Disabled Access Review of Edinburgh
By John Sage
Edinburgh Disabled Access – Edinburgh sits on an extinct volcano that has provided a defensive refuge for people for at least 1200 years. The steep streets on this hill create the greatest obstacle for disabled access in Edinburgh.Edinburgh may very well be the most beautiful city in the entire United Kingdom. The medieval buildings in the Old Town as well as the Victorian buildings in the New Town provide a magnificent backdrop for an accessible trip to Scotland. As the capital of Scotland, Edinburgh has played a key part in the history of not only Scotland but also the United Kingdom. Consequently there are numerous world class attractions for disabled tourists to visit in Edinburgh including the Royal Museum of Scotland, the Edinburgh Castle, St. Gile’s Cathedral, and the National Gallery of Scotland.
Most Challenging Aspects of Edinburgh Disabled Access
Hills and more hills – As mentioned previously, Edinburgh was founded on an extinct volcano. Consequently, there are numerous steep streets some of which are among the steepest that disabled visitors to Europe will encounter. Manual wheelchair users visiting Edinburgh should plan each day to start at a high point in the city and work their way downhill during the day.
Edinburgh Castle – The Edinburgh castle (shown in the image on the right) contains numerous historical buildings and several museums. Getting between them requires going up and down steep streets covered in cobblestones.
Cobblestone streets – Several parts of the historical city centre have cobblestone streets including Edinburgh Castle and parts of the Royal Mile.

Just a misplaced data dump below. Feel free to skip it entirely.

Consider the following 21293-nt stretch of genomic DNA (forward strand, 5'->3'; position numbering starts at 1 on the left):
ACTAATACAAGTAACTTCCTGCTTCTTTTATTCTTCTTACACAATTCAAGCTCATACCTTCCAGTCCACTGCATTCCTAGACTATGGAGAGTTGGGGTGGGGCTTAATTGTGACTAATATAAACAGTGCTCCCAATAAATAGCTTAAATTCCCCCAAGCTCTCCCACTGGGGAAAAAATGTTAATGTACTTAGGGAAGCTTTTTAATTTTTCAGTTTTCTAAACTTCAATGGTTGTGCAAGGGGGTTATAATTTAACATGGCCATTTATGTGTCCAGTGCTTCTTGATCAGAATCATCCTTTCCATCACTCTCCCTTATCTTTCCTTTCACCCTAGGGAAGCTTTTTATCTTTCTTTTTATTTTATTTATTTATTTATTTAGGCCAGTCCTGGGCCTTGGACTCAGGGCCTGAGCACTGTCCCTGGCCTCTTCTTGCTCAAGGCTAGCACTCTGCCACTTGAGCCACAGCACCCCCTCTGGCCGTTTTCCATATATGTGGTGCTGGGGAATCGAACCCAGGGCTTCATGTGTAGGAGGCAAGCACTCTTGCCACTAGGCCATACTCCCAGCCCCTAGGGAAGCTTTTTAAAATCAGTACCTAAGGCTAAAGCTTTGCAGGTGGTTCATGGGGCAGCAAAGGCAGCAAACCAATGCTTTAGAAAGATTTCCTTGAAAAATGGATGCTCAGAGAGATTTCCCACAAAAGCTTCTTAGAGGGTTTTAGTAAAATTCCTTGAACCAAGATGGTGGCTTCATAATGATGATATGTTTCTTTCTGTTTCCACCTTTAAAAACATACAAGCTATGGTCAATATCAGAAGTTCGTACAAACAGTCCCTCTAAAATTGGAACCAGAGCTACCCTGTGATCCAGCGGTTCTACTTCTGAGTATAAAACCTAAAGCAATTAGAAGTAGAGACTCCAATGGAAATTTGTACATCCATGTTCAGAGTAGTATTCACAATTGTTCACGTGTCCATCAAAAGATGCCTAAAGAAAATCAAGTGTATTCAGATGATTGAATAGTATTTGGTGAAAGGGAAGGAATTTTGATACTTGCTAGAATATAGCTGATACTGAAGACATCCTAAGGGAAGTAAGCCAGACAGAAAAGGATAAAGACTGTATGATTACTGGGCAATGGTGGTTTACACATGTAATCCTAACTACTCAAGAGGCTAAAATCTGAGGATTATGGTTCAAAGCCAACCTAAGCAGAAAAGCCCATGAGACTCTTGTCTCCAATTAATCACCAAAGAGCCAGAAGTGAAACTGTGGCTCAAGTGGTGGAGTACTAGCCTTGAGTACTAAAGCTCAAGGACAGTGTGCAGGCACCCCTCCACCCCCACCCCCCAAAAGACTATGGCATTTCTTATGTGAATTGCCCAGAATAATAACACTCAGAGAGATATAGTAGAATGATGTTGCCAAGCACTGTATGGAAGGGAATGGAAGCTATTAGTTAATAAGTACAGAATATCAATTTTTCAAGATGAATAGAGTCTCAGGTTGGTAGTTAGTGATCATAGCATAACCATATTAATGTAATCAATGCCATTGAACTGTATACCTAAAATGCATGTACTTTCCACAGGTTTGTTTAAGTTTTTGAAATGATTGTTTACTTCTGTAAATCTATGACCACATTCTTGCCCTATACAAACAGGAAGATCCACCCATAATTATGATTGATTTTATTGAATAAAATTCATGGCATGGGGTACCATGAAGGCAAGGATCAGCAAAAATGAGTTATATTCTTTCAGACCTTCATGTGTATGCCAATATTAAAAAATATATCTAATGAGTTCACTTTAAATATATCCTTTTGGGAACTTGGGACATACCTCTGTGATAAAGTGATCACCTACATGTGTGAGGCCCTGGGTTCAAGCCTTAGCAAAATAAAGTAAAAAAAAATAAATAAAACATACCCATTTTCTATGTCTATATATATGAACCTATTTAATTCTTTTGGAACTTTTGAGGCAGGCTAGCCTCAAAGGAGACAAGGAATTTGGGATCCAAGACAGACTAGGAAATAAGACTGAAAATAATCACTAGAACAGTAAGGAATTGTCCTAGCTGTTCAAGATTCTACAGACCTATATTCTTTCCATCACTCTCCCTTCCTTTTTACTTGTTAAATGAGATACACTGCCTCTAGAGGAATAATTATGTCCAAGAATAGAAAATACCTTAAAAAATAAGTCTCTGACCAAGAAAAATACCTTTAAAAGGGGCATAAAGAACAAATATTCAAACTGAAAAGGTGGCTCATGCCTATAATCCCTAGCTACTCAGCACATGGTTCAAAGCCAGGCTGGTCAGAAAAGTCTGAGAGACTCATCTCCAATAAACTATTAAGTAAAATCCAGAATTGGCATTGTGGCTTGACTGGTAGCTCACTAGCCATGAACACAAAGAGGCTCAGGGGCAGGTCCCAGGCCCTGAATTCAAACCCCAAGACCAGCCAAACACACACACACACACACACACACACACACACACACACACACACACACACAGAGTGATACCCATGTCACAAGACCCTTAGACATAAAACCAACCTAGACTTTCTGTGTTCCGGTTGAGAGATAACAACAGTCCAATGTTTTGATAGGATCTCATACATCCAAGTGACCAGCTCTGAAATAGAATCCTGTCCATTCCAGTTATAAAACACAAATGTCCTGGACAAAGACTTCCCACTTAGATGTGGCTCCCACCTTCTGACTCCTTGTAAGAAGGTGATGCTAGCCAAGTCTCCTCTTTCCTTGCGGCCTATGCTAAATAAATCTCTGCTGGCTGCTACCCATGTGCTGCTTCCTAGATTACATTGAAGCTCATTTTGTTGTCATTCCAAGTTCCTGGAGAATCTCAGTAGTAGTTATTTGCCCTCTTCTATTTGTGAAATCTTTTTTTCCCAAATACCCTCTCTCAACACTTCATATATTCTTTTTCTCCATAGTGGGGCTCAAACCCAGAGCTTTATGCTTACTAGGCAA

Best Aspects of Edinburgh Disabled Access
Edinburgh’s New Town – While most of the attractions and charm are located in Edinburgh’s Old Town, the best accessibility is located in Edinburgh’s New Town. Wheelchair visitors to Edinburgh may want to stay in this part of town, although they will have to go uphill to reach most of the tourist attractions.
UK Accessibility Standards – Accessible bathrooms are found in most tourist attractions in Edinburgh. Some, but not all, hotels have roll-in showers.
Smooth sidewalks, streets, and curb cuts – Although hilly, the streets and sidewalks in Edinburgh are generally smooth with curb cuts. The picture on the right taken on the Royal Mile (also known as High Street) shows a smooth sidewalk and curb cut.
Black Cabs – The Edinburgh black cabs have wheelchair ramps and provide an excellent option for avoiding the hills in Edinburgh.
English language – While many destinations in Europe present disabled travelers with the additional challenge of trying to communicate their accessibility needs in a foreign language, English speakers will have no problem in Edinburgh (other than understanding a Scottish accent!)
Small town – Although Edinburgh is the second largest city in Scotland, most of the tourist attractions are located in the historic city centre giving it a small town feel. The longest distance that you’ll need to travel between tourist attractions is about a mile (1.6 km)
Walking tour – Although Edinburgh is hilly, talking an accessible walking tour is a great way to see the city and definitely possible in a wheelchair. When choosing a disabled accessible Edinburgh walking tour, confirm that the route the company takes is an accessible one.
Accessible Busses – Several accessible bus lines run through the centre of Edinburgh. Because of the hilly nature of Edinburgh, manual wheelchair users should make sure that the route between their destination and where they get off the bus is flat or downhill.
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